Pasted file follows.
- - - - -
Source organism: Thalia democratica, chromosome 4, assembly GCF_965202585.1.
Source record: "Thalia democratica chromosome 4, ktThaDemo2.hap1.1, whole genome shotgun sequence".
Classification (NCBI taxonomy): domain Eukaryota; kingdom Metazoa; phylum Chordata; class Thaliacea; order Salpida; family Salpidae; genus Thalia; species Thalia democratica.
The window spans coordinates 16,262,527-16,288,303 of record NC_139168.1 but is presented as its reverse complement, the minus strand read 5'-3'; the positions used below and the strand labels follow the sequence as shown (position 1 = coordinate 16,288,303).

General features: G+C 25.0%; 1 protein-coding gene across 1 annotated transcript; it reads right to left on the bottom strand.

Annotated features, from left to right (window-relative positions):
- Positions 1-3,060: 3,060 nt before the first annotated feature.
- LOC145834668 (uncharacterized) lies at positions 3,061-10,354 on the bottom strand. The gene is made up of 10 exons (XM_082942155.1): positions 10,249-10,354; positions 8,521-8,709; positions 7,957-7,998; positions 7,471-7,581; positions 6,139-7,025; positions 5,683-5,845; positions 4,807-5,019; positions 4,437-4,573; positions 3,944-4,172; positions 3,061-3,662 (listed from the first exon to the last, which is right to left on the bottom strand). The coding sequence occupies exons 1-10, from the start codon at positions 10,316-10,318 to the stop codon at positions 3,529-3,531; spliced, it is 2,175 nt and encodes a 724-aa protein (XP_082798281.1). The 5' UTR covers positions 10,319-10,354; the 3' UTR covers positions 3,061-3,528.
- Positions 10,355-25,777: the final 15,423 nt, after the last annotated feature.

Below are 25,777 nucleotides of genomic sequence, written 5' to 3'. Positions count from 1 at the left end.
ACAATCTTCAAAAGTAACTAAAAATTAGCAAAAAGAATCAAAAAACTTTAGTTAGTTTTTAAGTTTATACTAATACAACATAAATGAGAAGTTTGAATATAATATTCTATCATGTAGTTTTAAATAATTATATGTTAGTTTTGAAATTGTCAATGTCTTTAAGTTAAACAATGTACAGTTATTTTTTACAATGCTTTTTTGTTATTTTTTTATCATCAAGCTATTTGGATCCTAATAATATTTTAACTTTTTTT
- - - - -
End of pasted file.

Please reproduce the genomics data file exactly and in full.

Source organism: Thalia democratica, chromosome 4, assembly GCF_965202585.1.
Source record: "Thalia democratica chromosome 4, ktThaDemo2.hap1.1, whole genome shotgun sequence".
Classification (NCBI taxonomy): domain Eukaryota; kingdom Metazoa; phylum Chordata; class Thaliacea; order Salpida; family Salpidae; genus Thalia; species Thalia democratica.
The window spans coordinates 16,262,527-16,288,303 of record NC_139168.1 but is presented as its reverse complement, the minus strand read 5'-3'; the positions used below and the strand labels follow the sequence as shown (position 1 = coordinate 16,288,303).

General features: G+C 25.0%; 1 protein-coding gene across 1 annotated transcript; it reads right to left on the bottom strand.

Annotated features, from left to right (window-relative positions):
- Positions 1-3,060: 3,060 nt before the first annotated feature.
- LOC145834668 (uncharacterized) lies at positions 3,061-10,354 on the bottom strand. The gene is made up of 10 exons (XM_082942155.1): positions 10,249-10,354; positions 8,521-8,709; positions 7,957-7,998; positions 7,471-7,581; positions 6,139-7,025; positions 5,683-5,845; positions 4,807-5,019; positions 4,437-4,573; positions 3,944-4,172; positions 3,061-3,662 (listed from the first exon to the last, which is right to left on the bottom strand). The coding sequence occupies exons 1-10, from the start codon at positions 10,316-10,318 to the stop codon at positions 3,529-3,531; spliced, it is 2,175 nt and encodes a 724-aa protein (XP_082798281.1). The 5' UTR covers positions 10,319-10,354; the 3' UTR covers positions 3,061-3,528.
- Positions 10,355-25,777: the final 15,423 nt, after the last annotated feature.

Below are 25,777 nucleotides of genomic sequence, written 5' to 3'. Positions count from 1 at the left end.
ACAATCTTCAAAAGTAACTAAAAATTAGCAAAAAGAATCAAAAAACTTTAGTTAGTTTTTAAGTTTATACTAATACAACATAAATGAGAAGTTTGAATATAATATTCTATCATGTAGTTTTAAATAATTATATGTTAGTTTTGAAATTGTCAATGTCTTTAAGTTAAACAATGTACAGTTATTTTTTACAATGCTTTTTTGTTATTTTTTTATCATCAAGCTATTTGGATCCTAATAATATTTTAACTTTTTTT